Broadening my world past the very white, very Lutheran ,very rural Wisconsin villages where I spent my first 22 years was a gradual process. Some kinds of information were simply not available to me as a kid. The Milwaukee Journal, LIFE, 16, Tiger Beat, LOOK, the Saturday Evening Post, Highlights, cereal boxes, and the five TV channels – an ABC, NBC, CBS, PBS, and Independent – only told you so much. You sure as hell NEVER heard ANYTHING overt about homosexuality, only passing jokes on Laugh-In that went completely over my little head. When finally I got a clue that sometimes men liked men and women liked women, in that way, it was presented as a shameful pursuit to be ridiculed, an aberration, creepy, uncool, and still never talked about unless slinging slurs you didn’t even understand to other kids who weren’t even gay.

But, of course, as it always has been and always will be, there were gay people around me – they just had to stay quiet about it then. The story of My First Homosexual happens to be the same guy who gave me My First Real Kiss. Awwwwww. That is both sort of sweet and rather failboat-y comical. He was flat-out gorgeous, bright, and had a wicked sense of humor, and I had zero gaydar, so I was all for him. What he saw in me, I cannot at all imagine, other than he enjoyed my company quite a bit, I was into him, and presented an opportunity for him try an early test of The Straight Waters. He gave it a valiant go, I did too, but came to the mutual decision that we were best suited as pals, and no hard feelings, which I could make as a pun but I won’t because I was a good girl. Did he ever say to me, “I AM A GAY PERSON?” Nope. But he didn’t have to after awhile, even though I never once saw him with another guy, and he never talked about that part of his life. He was very private, and I respected that. For the hell he got and the hell he went through, he deserved at least that.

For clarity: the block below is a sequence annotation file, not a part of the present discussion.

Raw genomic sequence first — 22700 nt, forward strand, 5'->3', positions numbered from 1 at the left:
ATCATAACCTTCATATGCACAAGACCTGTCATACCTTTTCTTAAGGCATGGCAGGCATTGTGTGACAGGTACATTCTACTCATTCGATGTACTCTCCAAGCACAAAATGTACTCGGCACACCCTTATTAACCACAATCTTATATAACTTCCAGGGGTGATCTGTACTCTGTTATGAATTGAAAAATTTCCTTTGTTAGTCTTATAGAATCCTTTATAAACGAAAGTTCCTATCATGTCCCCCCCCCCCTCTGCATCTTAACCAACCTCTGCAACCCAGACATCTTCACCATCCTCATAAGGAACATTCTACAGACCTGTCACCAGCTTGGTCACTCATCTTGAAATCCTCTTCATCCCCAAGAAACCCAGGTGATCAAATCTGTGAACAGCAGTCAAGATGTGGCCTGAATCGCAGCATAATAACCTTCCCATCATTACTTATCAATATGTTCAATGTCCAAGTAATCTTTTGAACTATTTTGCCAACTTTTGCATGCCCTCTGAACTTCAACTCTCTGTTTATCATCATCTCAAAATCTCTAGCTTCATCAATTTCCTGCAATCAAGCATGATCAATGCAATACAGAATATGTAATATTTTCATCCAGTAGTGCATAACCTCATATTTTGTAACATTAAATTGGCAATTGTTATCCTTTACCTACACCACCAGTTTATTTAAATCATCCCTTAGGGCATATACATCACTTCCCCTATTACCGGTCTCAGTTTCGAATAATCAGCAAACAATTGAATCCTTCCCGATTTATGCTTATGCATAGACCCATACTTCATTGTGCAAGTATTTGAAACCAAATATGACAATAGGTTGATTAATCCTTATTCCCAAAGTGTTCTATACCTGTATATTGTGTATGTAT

A few years later came the disco craze, which bummed me out to the very core. God, I HATED disco. It was SO STUPID, and it sucked all the decent music out of the Top 40 radio, and also seemed to make everyone even lamer than they were already. The sight of a friend’s dad in a Qiana shirt open to the waist and a poodle perm and tight polyester pants ready for a Friday Night Fish Fry nearly made me toss my dinner once. WTF. Anyway, my former bf had been asking me for a long time to go out dancing with him and a few other friends from our town. I always turned him down, because NO WAY was I going to go out DISCO DANCING. I just couldn’t do it. So he would go into Milwaukee with the others and I would stay put in my bedroom, playing the Stones’ “12 X 5” for the millionth time.

One night he called me and said that I HAD to come along this time, because one of the clubs he went to was having “60’s Soul Night” – nothing but Motown, Stax, James Brown, ‘Retha…oooohhh, I said. This was pretty unheard of at that time – pre-“oldies” radio – so I said I would go. He already knew I had the world’s worst fake ID, which he thought would suffice. He then told me that this was kind of a fancy club, and that there was a dress code. A dress code?? In Milwaukee? All I knew from going out in Milwaukee were the dumpy old arenas and the smoke-filled beer-soaked rock dives I slithered my way into. I had to actually dress up, he said, in a DRESS. Aw, man. I didn’t have very many clothes at that time and certainly not fancy club-wear. But I had an hour to figure it out before he came to pick me up.